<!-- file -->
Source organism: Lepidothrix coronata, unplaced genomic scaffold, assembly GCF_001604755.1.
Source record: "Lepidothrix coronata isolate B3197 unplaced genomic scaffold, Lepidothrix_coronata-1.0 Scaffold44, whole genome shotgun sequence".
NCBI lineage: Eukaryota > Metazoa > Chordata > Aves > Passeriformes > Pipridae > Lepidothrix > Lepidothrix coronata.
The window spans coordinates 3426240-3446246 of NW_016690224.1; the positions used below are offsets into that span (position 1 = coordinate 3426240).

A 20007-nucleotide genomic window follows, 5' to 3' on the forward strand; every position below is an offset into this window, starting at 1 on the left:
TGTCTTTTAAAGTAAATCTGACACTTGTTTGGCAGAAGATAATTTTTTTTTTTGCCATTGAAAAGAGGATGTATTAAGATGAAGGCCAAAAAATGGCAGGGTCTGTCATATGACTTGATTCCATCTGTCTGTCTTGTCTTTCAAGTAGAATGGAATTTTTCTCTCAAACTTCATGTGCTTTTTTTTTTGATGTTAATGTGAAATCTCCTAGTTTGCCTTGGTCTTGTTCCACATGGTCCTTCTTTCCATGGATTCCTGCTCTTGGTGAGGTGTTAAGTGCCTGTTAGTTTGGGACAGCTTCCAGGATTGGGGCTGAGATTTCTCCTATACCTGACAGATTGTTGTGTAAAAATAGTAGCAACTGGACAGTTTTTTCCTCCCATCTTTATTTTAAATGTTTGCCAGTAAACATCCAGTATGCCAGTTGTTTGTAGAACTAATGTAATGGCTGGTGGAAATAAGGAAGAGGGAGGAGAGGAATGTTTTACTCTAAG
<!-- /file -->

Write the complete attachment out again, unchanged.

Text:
Source organism: Lepidothrix coronata, unplaced genomic scaffold, assembly GCF_001604755.1.
Source record: "Lepidothrix coronata isolate B3197 unplaced genomic scaffold, Lepidothrix_coronata-1.0 Scaffold44, whole genome shotgun sequence".
NCBI lineage: Eukaryota > Metazoa > Chordata > Aves > Passeriformes > Pipridae > Lepidothrix > Lepidothrix coronata.
The window spans coordinates 3426240-3446246 of NW_016690224.1; the positions used below are offsets into that span (position 1 = coordinate 3426240).

A 20007-nucleotide genomic window follows, 5' to 3' on the forward strand; every position below is an offset into this window, starting at 1 on the left:
TGTCTTTTAAAGTAAATCTGACACTTGTTTGGCAGAAGATAATTTTTTTTTTTGCCATTGAAAAGAGGATGTATTAAGATGAAGGCCAAAAAATGGCAGGGTCTGTCATATGACTTGATTCCATCTGTCTGTCTTGTCTTTCAAGTAGAATGGAATTTTTCTCTCAAACTTCATGTGCTTTTTTTTTTGATGTTAATGTGAAATCTCCTAGTTTGCCTTGGTCTTGTTCCACATGGTCCTTCTTTCCATGGATTCCTGCTCTTGGTGAGGTGTTAAGTGCCTGTTAGTTTGGGACAGCTTCCAGGATTGGGGCTGAGATTTCTCCTATACCTGACAGATTGTTGTGTAAAAATAGTAGCAACTGGACAGTTTTTTCCTCCCATCTTTATTTTAAATGTTTGCCAGTAAACATCCAGTATGCCAGTTGTTTGTAGAACTAATGTAATGGCTGGTGGAAATAAGGAAGAGGGAGGAGAGGAATGTTTTACTCTAAG